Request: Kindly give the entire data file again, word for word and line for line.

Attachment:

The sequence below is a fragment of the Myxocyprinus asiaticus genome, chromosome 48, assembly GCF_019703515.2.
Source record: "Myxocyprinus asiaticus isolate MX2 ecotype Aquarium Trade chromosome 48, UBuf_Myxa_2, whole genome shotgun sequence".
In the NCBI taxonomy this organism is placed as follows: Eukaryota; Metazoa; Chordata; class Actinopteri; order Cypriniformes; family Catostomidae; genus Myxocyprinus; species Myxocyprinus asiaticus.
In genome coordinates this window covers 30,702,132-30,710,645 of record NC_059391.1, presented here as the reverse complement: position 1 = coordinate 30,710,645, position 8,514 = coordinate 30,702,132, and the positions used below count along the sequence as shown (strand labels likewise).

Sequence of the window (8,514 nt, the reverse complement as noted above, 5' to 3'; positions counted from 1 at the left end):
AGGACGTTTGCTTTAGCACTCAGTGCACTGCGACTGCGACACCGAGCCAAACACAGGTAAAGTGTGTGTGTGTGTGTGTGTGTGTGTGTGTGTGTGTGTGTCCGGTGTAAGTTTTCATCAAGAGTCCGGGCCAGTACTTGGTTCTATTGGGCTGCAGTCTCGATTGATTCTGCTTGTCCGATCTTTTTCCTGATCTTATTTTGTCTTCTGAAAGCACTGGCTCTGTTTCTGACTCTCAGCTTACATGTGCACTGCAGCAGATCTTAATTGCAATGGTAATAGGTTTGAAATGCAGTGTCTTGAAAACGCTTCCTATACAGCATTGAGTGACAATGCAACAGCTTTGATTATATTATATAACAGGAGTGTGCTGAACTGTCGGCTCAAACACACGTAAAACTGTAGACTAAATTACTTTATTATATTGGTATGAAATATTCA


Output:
The sequence below is a fragment of the Myxocyprinus asiaticus genome, chromosome 48, assembly GCF_019703515.2.
Source record: "Myxocyprinus asiaticus isolate MX2 ecotype Aquarium Trade chromosome 48, UBuf_Myxa_2, whole genome shotgun sequence".
In the NCBI taxonomy this organism is placed as follows: Eukaryota; Metazoa; Chordata; class Actinopteri; order Cypriniformes; family Catostomidae; genus Myxocyprinus; species Myxocyprinus asiaticus.
In genome coordinates this window covers 30,702,132-30,710,645 of record NC_059391.1, presented here as the reverse complement: position 1 = coordinate 30,710,645, position 8,514 = coordinate 30,702,132, and the positions used below count along the sequence as shown (strand labels likewise).

Sequence of the window (8,514 nt, the reverse complement as noted above, 5' to 3'; positions counted from 1 at the left end):
AGGACGTTTGCTTTAGCACTCAGTGCACTGCGACTGCGACACCGAGCCAAACACAGGTAAAGTGTGTGTGTGTGTGTGTGTGTGTGTGTGTGTGTGTGTGTCCGGTGTAAGTTTTCATCAAGAGTCCGGGCCAGTACTTGGTTCTATTGGGCTGCAGTCTCGATTGATTCTGCTTGTCCGATCTTTTTCCTGATCTTATTTTGTCTTCTGAAAGCACTGGCTCTGTTTCTGACTCTCAGCTTACATGTGCACTGCAGCAGATCTTAATTGCAATGGTAATAGGTTTGAAATGCAGTGTCTTGAAAACGCTTCCTATACAGCATTGAGTGACAATGCAACAGCTTTGATTATATTATATAACAGGAGTGTGCTGAACTGTCGGCTCAAACACACGTAAAACTGTAGACTAAATTACTTTATTATATTGGTATGAAATATTCA